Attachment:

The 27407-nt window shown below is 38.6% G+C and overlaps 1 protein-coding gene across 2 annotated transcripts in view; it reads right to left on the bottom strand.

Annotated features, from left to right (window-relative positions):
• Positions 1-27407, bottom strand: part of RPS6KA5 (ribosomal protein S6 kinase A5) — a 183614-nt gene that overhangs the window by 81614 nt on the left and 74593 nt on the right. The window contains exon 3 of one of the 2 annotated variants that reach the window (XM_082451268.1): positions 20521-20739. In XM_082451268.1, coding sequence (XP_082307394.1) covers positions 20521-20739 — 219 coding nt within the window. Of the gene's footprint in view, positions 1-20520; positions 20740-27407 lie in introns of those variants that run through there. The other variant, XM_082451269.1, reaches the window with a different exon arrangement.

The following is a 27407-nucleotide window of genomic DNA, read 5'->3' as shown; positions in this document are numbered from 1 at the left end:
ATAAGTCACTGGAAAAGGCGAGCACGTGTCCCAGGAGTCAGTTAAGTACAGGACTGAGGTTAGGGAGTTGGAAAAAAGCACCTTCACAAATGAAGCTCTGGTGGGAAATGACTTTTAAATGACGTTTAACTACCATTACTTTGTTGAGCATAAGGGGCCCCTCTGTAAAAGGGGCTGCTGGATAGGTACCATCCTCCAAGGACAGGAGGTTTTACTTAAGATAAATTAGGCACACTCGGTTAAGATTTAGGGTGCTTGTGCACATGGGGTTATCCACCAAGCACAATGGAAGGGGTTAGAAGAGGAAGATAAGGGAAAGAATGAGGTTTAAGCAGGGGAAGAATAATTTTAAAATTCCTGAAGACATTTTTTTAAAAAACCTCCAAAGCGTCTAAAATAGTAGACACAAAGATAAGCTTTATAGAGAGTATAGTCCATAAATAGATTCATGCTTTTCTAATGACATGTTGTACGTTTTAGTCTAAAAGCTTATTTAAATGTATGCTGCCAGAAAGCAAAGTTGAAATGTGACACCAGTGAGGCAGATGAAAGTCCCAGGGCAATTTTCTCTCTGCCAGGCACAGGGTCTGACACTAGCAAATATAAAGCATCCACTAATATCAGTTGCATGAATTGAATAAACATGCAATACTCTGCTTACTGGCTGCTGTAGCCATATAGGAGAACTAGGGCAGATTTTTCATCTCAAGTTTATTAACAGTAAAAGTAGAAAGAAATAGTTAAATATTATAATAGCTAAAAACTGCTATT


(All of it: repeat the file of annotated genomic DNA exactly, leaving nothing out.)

The 27407-nt window shown below is 38.6% G+C and overlaps 1 protein-coding gene across 2 annotated transcripts in view; it reads right to left on the bottom strand.

Annotated features, from left to right (window-relative positions):
• Positions 1-27407, bottom strand: part of RPS6KA5 (ribosomal protein S6 kinase A5) — a 183614-nt gene that overhangs the window by 81614 nt on the left and 74593 nt on the right. The window contains exon 3 of one of the 2 annotated variants that reach the window (XM_082451268.1): positions 20521-20739. In XM_082451268.1, coding sequence (XP_082307394.1) covers positions 20521-20739 — 219 coding nt within the window. Of the gene's footprint in view, positions 1-20520; positions 20740-27407 lie in introns of those variants that run through there. The other variant, XM_082451269.1, reaches the window with a different exon arrangement.

The following is a 27407-nucleotide window of genomic DNA, read 5'->3' as shown; positions in this document are numbered from 1 at the left end:
ATAAGTCACTGGAAAAGGCGAGCACGTGTCCCAGGAGTCAGTTAAGTACAGGACTGAGGTTAGGGAGTTGGAAAAAAGCACCTTCACAAATGAAGCTCTGGTGGGAAATGACTTTTAAATGACGTTTAACTACCATTACTTTGTTGAGCATAAGGGGCCCCTCTGTAAAAGGGGCTGCTGGATAGGTACCATCCTCCAAGGACAGGAGGTTTTACTTAAGATAAATTAGGCACACTCGGTTAAGATTTAGGGTGCTTGTGCACATGGGGTTATCCACCAAGCACAATGGAAGGGGTTAGAAGAGGAAGATAAGGGAAAGAATGAGGTTTAAGCAGGGGAAGAATAATTTTAAAATTCCTGAAGACATTTTTTTAAAAAACCTCCAAAGCGTCTAAAATAGTAGACACAAAGATAAGCTTTATAGAGAGTATAGTCCATAAATAGATTCATGCTTTTCTAATGACATGTTGTACGTTTTAGTCTAAAAGCTTATTTAAATGTATGCTGCCAGAAAGCAAAGTTGAAATGTGACACCAGTGAGGCAGATGAAAGTCCCAGGGCAATTTTCTCTCTGCCAGGCACAGGGTCTGACACTAGCAAATATAAAGCATCCACTAATATCAGTTGCATGAATTGAATAAACATGCAATACTCTGCTTACTGGCTGCTGTAGCCATATAGGAGAACTAGGGCAGATTTTTCATCTCAAGTTTATTAACAGTAAAAGTAGAAAGAAATAGTTAAATATTATAATAGCTAAAAACTGCTATT